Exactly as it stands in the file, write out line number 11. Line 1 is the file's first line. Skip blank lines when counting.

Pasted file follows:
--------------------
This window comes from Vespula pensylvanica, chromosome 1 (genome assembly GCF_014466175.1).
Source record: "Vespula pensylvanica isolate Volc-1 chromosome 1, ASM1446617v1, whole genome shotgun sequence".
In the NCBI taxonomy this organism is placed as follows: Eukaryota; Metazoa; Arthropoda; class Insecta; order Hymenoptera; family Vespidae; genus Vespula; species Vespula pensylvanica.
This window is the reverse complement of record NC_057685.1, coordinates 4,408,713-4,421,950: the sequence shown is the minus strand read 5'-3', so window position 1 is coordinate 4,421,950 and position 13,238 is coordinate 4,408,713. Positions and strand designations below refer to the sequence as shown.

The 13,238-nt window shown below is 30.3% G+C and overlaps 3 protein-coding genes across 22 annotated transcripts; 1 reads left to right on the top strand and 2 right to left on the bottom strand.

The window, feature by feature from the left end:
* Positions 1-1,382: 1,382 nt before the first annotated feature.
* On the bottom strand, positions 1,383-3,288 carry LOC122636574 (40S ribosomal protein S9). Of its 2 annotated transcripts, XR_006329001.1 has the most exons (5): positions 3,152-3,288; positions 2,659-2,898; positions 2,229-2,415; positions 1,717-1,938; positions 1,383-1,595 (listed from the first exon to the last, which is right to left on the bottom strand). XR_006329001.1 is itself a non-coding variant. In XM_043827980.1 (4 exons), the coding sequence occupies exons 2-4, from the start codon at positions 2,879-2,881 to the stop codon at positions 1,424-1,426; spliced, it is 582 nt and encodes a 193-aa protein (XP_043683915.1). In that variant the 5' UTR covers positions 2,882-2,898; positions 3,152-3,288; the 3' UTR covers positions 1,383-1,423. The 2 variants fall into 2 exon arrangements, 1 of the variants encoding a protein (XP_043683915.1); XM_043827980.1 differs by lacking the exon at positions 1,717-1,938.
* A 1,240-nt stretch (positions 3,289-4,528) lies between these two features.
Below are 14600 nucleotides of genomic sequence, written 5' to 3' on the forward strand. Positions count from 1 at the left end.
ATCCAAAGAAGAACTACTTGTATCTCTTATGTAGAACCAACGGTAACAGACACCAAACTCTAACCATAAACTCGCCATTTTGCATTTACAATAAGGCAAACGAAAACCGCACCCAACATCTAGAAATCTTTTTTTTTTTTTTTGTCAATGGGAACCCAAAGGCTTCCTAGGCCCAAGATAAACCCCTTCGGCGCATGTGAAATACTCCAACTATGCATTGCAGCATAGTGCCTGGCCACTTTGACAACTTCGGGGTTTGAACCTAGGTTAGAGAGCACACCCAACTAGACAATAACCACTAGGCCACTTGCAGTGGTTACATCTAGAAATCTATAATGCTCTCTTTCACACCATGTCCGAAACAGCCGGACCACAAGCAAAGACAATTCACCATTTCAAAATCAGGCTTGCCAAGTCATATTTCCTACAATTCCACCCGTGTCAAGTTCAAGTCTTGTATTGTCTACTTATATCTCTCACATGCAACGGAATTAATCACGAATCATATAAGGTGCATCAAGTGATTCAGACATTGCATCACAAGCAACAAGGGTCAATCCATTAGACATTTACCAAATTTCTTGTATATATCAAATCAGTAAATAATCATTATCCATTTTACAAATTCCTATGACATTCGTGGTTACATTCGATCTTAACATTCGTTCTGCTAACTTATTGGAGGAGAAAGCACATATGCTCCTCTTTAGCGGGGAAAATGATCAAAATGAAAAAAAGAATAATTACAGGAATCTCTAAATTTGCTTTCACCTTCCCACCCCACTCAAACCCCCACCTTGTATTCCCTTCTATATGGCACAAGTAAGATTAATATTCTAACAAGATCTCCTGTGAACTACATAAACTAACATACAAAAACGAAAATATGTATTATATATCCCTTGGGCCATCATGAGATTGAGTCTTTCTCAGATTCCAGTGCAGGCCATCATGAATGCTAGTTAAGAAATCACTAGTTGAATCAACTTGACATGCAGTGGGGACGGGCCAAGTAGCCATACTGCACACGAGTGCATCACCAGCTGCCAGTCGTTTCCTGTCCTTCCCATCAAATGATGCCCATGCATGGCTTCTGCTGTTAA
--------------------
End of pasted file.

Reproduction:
ATCCAAAGAAGAACTACTTGTATCTCTTATGTAGAACCAACGGTAACAGACACCAAACTCTAACCATAAACTCGCCATTTTGCATTTACAATAAGGCAAACGAAAACCGCACCCAACATCTAGAAATCTTTTTTTTTTTTTTTGTCAATGGGAACCCAAAGGCTTCCTAGGCCCAAGATAAACCCCTTCGGCGCATGTGAAATACTCCAACTATGCATTGCAGCATAGTGCCTGGCCACTTTGACAACTTCGGGGTTTGAACCTAGGTTAGAGAGCACACCCAACTAGACAATAACCACTAGGCCACTTGCAGTGGTTACATCTAGAAATCTATAATGCTCTCTTTCACACCATGTCCGAAACAGCCGGACCACAAGCAAAGACAATTCACCATTTCAAAATCAGGCTTGCCAAGTCATATTTCCTACAATTCCACCCGTGTCAAGTTCAAGTCTTGTATTGTCTACTTATATCTCTCACATGCAACGGAATTAATCACGAATCATATAAGGTGCATCAAGTGATTCAGACATTGCATCACAAGCAACAAGGGTCAATCCATTAGACATTTACCAAATTTCTTGTATATATCAAATCAGTAAATAATCATTATCCATTTTACAAATTCCTATGACATTCGTGGTTACATTCGATCTTAACATTCGTTCTGCTAACTTATTGGAGGAGAAAGCACATATGCTCCTCTTTAGCGGGGAAAATGATCAAAATGAAAAAAAGAATAATTACAGGAATCTCTAAATTTGCTTTCACCTTCCCACCCCACTCAAACCCCCACCTTGTATTCCCTTCTATATGGCACAAGTAAGATTAATATTCTAACAAGATCTCCTGTGAACTACATAAACTAACATACAAAAACGAAAATATGTATTATATATCCCTTGGGCCATCATGAGATTGAGTCTTTCTCAGATTCCAGTGCAGGCCATCATGAATGCTAGTTAAGAAATCACTAGTTGAATCAACTTGACATGCAGTGGGGACGGGCCAAGTAGCCATACTGCACACGAGTGCATCACCAGCTGCCAGTCGTTTCCTGTCCTTCCCATCAAATGATGCCCATGCATGGCTTCTGCTGTTAA